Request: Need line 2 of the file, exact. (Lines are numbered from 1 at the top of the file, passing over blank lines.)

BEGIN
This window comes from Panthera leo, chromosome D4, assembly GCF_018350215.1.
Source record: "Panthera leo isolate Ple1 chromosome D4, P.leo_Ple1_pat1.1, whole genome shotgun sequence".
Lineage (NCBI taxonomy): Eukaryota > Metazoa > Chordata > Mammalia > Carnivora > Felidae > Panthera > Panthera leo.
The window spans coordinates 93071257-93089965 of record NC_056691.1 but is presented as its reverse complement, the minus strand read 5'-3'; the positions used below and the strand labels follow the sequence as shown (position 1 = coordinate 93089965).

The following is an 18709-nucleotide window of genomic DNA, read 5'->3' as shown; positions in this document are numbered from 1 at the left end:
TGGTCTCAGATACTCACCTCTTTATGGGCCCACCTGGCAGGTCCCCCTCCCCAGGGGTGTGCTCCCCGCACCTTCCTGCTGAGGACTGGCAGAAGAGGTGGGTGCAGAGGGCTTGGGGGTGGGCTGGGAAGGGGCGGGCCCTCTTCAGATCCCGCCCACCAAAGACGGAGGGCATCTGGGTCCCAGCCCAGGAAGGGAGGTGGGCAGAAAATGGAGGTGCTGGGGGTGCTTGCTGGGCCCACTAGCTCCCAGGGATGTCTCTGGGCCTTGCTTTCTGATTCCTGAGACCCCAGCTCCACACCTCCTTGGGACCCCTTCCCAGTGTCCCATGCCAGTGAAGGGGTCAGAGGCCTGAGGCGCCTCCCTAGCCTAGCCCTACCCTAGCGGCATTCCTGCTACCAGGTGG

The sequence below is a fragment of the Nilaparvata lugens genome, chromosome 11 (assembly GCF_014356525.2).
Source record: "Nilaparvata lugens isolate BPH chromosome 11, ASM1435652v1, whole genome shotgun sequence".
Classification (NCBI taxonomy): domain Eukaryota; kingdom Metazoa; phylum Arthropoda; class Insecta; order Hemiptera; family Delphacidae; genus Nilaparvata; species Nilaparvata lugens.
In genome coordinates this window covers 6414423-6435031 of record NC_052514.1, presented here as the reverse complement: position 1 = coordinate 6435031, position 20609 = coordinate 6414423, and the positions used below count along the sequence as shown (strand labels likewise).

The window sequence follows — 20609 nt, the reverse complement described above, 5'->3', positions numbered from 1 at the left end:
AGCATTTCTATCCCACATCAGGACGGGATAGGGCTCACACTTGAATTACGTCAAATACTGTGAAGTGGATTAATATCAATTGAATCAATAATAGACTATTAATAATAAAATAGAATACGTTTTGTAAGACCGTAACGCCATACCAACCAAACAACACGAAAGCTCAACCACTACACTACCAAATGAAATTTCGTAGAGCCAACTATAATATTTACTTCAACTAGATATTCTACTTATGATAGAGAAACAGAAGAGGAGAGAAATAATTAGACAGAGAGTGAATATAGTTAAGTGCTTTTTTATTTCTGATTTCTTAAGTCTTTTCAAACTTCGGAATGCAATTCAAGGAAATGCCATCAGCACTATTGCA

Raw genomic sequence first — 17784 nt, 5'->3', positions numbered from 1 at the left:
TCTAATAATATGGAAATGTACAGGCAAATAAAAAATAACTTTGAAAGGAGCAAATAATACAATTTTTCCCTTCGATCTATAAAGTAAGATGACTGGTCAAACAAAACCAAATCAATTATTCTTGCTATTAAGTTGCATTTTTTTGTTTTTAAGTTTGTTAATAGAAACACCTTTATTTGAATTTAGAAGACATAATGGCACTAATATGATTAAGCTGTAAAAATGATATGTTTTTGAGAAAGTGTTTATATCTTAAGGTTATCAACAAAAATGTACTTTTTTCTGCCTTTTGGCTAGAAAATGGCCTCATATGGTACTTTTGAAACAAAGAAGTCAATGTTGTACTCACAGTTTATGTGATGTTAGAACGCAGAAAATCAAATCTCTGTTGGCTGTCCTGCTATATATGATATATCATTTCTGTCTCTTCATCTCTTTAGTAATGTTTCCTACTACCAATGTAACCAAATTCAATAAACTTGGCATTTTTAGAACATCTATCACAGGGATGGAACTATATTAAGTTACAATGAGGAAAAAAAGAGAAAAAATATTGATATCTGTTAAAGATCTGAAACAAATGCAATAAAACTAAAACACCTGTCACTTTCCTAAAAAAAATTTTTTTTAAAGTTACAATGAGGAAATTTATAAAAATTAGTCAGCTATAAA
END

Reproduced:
Source record: "Panthera leo isolate Ple1 chromosome D4, P.leo_Ple1_pat1.1, whole genome shotgun sequence".